But why? because they are holy? be­cause they are sanctified? because they serve God with good works? No, but be­cause he in his sovereign grace has loved them, does love them, and will love them, even to the end.

And this truth shall hold good all the way to heaven. The day is coming when every blood-bought, blood-washed child of God shall enter glory arrayed in white, and our song there shall be, “Not unto us, not unto us, but unto thy name be all the glory”; and that shall be true, it shall not be a mere exaggeration of gratitude. It shall be true; we shall be compelled to sing it, be­cause we could not sing anything else. We shall feel that we did nothing, and that we were nothing, but that God did it all—that we had nothing in us for a motive of his doing it, but that his motive lay in himself; therefore unto him shall be every particle of the honour forever and ever.

Now this, I take to be the meaning of the text, distasteful as it is to the great ma­jority, even of professing Christians in this age. It is a doctrine that requires a great deal of salt, or else few people will receive it. It is very unsavory to them; however, there it stands. “Let God be true, and every man a liar.” His truth we must preach, and this we must proclaim. Salvation is “not of men, neither by man; not of the will of the flesh, nor of blood,” nor of birth, but of the sov­ereign will of God, and God alone.

Now, let us illustrate this text. Look for a moment at man’s character by this illus­tration, considering him as a criminal, which certainly he is in the sight of God. Suppose that some great criminal is appre­hended and shut up in prison. He has com­mitted high treason, murder, rebellion, and every possible iniquity. The public cry is— “This man must die! He richly deserves it!” You look through his character: you cannot see one solitary redeeming trait. He is an old offender; he has so long persevered in his iniquity that you are compelled to say “The case is hopeless for this abandoned wretch; let him die.” Now, if her Majesty the Queen, having in her hands the sover­eign power of life and death, chooses that this man shall not die, but that he shall be spared, do you not see as plain as daylight, that the only reason that can move her to spare this man, must be her own love, her own compassion? Whether we like it or not, this is just the truth concerning ourselves. This is our character and position before God. The only ground upon which God can save you is his own love. He cannot save you because you deserve it, for you do not. There is no excuse that might be made for your sin.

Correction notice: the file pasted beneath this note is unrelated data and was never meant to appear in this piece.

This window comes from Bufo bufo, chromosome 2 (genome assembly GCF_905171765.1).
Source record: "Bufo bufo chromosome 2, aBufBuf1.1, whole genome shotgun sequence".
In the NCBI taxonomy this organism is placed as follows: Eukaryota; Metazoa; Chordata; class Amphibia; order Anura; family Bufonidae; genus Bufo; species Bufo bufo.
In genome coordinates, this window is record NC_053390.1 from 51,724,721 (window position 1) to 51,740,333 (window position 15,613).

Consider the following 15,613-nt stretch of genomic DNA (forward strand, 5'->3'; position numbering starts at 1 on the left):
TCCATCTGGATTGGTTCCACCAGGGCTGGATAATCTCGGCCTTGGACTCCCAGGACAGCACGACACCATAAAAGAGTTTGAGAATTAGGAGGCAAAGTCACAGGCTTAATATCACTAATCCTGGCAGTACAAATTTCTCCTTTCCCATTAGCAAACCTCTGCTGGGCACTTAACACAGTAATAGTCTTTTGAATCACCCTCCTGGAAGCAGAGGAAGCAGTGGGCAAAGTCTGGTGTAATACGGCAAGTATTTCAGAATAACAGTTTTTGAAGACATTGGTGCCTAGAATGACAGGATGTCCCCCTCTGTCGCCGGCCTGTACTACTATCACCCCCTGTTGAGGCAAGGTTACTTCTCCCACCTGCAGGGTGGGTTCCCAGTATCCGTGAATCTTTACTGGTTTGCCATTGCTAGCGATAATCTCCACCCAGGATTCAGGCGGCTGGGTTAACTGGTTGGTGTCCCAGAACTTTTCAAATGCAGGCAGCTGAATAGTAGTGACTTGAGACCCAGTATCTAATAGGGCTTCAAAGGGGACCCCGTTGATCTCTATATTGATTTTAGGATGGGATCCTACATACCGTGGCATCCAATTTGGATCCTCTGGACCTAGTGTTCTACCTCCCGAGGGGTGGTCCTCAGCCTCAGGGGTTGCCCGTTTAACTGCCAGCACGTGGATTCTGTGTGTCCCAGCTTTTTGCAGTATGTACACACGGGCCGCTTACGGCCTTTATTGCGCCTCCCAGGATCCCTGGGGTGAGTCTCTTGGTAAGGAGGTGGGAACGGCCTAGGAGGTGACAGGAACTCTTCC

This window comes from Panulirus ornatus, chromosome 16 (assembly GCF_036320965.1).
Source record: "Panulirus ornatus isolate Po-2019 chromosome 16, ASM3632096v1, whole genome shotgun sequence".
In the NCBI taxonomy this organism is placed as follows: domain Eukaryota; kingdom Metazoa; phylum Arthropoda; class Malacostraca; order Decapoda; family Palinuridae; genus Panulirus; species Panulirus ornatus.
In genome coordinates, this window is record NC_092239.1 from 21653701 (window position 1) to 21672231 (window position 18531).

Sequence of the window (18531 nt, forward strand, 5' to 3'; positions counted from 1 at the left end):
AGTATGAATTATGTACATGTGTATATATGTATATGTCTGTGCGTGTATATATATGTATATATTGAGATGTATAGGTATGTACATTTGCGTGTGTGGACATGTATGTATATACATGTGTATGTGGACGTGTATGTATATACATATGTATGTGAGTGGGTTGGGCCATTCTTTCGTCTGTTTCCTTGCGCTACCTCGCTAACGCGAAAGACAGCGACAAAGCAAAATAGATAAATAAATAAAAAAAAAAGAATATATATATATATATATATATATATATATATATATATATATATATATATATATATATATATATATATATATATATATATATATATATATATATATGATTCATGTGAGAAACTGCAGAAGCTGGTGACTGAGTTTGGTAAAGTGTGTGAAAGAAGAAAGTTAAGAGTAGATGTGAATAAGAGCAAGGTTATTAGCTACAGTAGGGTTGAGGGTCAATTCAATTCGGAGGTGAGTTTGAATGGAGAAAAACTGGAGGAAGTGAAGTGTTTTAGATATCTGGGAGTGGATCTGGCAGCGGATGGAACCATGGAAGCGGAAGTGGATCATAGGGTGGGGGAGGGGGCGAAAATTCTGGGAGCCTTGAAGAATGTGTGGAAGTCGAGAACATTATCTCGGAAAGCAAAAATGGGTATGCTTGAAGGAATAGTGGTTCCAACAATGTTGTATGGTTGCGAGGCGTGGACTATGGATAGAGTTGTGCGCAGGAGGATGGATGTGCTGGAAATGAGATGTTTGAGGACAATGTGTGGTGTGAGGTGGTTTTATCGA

Suppose now that this criminal is vis­ited by her Majesty in person. She goes to him, and she says to him, “Rebel, traitor, murderer, I have in my heart compassion for you; you deserve it not; but I am come this day to you, to tell you that if you repent you shall have mercy at my hands.” Sup­pose this man, springing up, should curse her to her face and spit upon her uttering blasphemies. She retires; she is gone; but so great is her compassion, that the next day she sends a messenger, and days, and weeks, and months, and years, she continu­ally sends messengers, and these go to him, and say, “If you will repent of your trans­gressions you shall have mercy.” The man curses at the messengers and stops his ears against their words. He says, “I don’t care whether I am hanged or not; I’ll take my chances along with everybody else.”

Now, if her Majesty would spare such a man as that, on what terms can she do it? You say, “She cannot, unless she does it out of love; she cannot because of any merit in him, because such a beast as that ought to die.” And now, what are you and I by na­ture but like this? And my unconverted hearer, what is this but a picture of you? Has not God himself visited your con­science? and has he not said to you, “Sinner! come now, let us reason together; though your sins be red like crimson, they shall be white as snow.” And what have you done? Stopped your ear against the voice of con­science—cursed God, blasphemed his holy name, despised his word, and railed against his ministers. And this day, again, with tears in his eyes, a servant of God is come to you, and his message is, “Believe on the Lord Jesus Christ and thou shalt be saved.” “As I live, saith the Lord, I have no pleasure in the death of him that dieth, but had rather that he should turn unto me and live.” And what will you do? If left to yourselves you will despise the message, and go away despising God again, as you have before.